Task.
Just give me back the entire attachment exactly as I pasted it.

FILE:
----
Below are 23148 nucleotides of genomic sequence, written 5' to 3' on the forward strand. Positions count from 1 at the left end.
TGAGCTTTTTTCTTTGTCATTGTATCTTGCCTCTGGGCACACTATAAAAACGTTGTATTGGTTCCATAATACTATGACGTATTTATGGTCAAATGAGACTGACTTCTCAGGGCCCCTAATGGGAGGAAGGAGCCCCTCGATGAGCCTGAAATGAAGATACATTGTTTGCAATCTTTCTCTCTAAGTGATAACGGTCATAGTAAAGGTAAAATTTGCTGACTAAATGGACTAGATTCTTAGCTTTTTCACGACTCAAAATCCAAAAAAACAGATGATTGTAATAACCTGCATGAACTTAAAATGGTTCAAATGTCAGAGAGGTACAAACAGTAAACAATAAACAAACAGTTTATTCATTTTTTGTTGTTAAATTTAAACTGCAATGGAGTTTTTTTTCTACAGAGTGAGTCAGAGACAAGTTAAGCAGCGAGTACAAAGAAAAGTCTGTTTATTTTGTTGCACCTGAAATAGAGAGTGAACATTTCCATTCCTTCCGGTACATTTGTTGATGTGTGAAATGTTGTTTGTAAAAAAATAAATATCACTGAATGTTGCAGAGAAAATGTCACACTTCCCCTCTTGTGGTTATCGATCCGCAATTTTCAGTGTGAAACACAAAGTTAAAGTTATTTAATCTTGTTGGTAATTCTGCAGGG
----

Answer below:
Below are 23148 nucleotides of genomic sequence, written 5' to 3' on the forward strand. Positions count from 1 at the left end.
TGAGCTTTTTTCTTTGTCATTGTATCTTGCCTCTGGGCACACTATAAAAACGTTGTATTGGTTCCATAATACTATGACGTATTTATGGTCAAATGAGACTGACTTCTCAGGGCCCCTAATGGGAGGAAGGAGCCCCTCGATGAGCCTGAAATGAAGATACATTGTTTGCAATCTTTCTCTCTAAGTGATAACGGTCATAGTAAAGGTAAAATTTGCTGACTAAATGGACTAGATTCTTAGCTTTTTCACGACTCAAAATCCAAAAAAACAGATGATTGTAATAACCTGCATGAACTTAAAATGGTTCAAATGTCAGAGAGGTACAAACAGTAAACAATAAACAAACAGTTTATTCATTTTTTGTTGTTAAATTTAAACTGCAATGGAGTTTTTTTTCTACAGAGTGAGTCAGAGACAAGTTAAGCAGCGAGTACAAAGAAAAGTCTGTTTATTTTGTTGCACCTGAAATAGAGAGTGAACATTTCCATTCCTTCCGGTACATTTGTTGATGTGTGAAATGTTGTTTGTAAAAAAATAAATATCACTGAATGTTGCAGAGAAAATGTCACACTTCCCCTCTTGTGGTTATCGATCCGCAATTTTCAGTGTGAAACACAAAGTTAAAGTTATTTAATCTTGTTGGTAATTCTGCAGGG